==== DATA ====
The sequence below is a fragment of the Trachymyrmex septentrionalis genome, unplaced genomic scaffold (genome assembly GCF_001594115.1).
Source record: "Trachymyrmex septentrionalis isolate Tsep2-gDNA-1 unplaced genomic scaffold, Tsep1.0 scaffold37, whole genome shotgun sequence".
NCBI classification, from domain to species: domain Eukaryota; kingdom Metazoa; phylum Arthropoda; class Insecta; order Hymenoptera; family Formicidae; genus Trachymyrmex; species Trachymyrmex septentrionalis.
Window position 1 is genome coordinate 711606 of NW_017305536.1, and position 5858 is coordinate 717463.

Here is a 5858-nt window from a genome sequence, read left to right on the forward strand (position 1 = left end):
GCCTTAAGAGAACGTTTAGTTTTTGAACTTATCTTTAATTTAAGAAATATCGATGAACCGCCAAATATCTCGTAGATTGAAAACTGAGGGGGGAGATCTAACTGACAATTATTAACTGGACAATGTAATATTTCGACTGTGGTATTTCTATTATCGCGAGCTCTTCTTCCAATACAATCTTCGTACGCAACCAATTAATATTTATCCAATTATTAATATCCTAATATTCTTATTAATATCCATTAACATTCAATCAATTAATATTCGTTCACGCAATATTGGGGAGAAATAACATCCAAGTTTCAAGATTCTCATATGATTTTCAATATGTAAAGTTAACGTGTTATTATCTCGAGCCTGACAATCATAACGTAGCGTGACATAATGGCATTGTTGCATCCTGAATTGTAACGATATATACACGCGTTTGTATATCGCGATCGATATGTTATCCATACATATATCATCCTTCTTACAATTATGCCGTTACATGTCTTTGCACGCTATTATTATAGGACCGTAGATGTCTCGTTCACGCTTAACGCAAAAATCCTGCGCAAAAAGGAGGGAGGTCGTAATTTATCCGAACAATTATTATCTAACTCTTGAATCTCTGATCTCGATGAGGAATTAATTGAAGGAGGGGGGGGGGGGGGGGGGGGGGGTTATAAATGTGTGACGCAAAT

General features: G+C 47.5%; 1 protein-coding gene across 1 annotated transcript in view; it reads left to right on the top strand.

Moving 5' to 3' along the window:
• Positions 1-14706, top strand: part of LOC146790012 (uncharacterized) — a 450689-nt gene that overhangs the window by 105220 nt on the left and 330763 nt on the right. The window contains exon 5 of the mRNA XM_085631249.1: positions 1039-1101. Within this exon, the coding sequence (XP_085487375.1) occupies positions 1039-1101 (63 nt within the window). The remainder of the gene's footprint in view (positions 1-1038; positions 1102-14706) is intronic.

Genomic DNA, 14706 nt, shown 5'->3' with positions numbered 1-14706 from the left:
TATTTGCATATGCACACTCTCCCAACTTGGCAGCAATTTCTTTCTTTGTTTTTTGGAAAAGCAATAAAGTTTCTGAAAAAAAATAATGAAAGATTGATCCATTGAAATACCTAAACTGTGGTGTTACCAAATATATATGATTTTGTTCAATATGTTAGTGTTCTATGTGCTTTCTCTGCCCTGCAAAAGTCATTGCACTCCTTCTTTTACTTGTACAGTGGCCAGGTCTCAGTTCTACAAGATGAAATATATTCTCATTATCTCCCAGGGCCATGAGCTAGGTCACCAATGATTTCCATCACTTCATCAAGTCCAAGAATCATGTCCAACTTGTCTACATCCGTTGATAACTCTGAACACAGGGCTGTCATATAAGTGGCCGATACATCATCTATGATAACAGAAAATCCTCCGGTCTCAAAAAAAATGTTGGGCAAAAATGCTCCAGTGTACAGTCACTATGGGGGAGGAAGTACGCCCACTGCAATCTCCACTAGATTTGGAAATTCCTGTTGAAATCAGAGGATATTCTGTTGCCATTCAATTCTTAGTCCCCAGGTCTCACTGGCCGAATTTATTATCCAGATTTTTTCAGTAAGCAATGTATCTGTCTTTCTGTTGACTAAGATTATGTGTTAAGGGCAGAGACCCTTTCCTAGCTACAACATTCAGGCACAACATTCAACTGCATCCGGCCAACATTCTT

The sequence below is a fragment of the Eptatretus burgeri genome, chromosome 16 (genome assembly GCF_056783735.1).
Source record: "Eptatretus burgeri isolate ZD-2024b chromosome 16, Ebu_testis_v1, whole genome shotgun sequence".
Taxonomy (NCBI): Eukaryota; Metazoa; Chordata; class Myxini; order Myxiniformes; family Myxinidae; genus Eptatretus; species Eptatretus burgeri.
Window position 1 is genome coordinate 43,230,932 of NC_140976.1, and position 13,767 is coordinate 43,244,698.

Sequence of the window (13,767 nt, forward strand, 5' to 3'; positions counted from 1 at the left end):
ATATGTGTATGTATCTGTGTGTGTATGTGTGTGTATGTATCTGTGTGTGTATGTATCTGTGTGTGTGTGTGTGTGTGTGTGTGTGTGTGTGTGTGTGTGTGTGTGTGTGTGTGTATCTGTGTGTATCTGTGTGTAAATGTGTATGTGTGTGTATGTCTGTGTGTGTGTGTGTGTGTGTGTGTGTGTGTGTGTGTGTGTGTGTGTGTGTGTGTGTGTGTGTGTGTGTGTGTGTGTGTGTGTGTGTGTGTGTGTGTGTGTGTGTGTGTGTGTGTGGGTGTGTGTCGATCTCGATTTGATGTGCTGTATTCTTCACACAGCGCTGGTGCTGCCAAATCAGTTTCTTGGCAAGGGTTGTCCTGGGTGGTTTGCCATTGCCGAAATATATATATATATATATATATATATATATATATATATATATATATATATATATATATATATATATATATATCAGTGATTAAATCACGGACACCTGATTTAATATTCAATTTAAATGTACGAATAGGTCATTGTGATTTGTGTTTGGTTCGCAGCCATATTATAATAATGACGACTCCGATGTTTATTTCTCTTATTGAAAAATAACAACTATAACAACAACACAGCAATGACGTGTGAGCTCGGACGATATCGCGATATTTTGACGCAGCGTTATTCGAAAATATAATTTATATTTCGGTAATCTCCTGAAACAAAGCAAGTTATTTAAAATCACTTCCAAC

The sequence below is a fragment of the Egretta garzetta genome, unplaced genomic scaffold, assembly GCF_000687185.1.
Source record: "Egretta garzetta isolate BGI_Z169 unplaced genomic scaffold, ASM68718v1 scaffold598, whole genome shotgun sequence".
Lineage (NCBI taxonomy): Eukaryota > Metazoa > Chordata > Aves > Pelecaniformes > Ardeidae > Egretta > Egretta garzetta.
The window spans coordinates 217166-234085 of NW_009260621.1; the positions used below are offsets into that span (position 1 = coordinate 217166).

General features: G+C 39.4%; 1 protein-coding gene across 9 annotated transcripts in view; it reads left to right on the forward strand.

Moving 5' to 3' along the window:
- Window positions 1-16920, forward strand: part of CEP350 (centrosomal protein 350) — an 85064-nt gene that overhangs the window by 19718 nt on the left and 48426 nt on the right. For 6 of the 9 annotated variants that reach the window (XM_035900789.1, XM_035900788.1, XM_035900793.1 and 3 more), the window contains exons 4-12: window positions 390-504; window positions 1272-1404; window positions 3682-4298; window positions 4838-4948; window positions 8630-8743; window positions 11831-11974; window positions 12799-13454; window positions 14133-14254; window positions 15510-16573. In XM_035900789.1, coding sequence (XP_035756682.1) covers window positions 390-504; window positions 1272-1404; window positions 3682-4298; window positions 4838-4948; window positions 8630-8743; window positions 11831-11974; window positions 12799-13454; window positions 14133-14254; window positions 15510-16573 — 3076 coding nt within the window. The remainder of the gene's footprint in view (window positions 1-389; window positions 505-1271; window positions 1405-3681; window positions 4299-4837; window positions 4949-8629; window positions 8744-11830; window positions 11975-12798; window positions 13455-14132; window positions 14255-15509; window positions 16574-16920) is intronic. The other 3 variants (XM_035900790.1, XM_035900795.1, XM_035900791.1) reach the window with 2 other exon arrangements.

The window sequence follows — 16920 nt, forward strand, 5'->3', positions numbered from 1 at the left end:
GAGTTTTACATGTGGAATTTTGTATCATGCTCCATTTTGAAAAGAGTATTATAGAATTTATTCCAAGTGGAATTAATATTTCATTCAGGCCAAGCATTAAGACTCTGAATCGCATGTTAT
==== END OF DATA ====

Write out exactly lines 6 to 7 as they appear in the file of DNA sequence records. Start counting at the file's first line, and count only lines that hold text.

GCCTTAAGAGAACGTTTAGTTTTTGAACTTATCTTTAATTTAAGAAATATCGATGAACCGCCAAATATCTCGTAGATTGAAAACTGAGGGGGGAGATCTAACTGACAATTATTAACTGGACAATGTAATATTTCGACTGTGGTATTTCTATTATCGCGAGCTCTTCTTCCAATACAATCTTCGTACGCAACCAATTAATATTTATCCAATTATTAATATCCTAATATTCTTATTAATATCCATTAACATTCAATCAATTAATATTCGTTCACGCAATATTGGGGAGAAATAACATCCAAGTTTCAAGATTCTCATATGATTTTCAATATGTAAAGTTAACGTGTTATTATCTCGAGCCTGACAATCATAACGTAGCGTGACATAATGGCATTGTTGCATCCTGAATTGTAACGATATATACACGCGTTTGTATATCGCGATCGATATGTTATCCATACATATATCATCCTTCTTACAATTATGCCGTTACATGTCTTTGCACGCTATTATTATAGGACCGTAGATGTCTCGTTCACGCTTAACGCAAAAATCCTGCGCAAAAAGGAGGGAGGTCGTAATTTATCCGAACAATTATTATCTAACTCTTGAATCTCTGATCTCGATGAGGAATTAATTGAAGGAGGGGGGGGGGGGGGGGGGGGGGGTTATAAATGTGTGACGCAAAT

General features: G+C 47.5%; 1 protein-coding gene across 1 annotated transcript in view; it reads left to right on the top strand.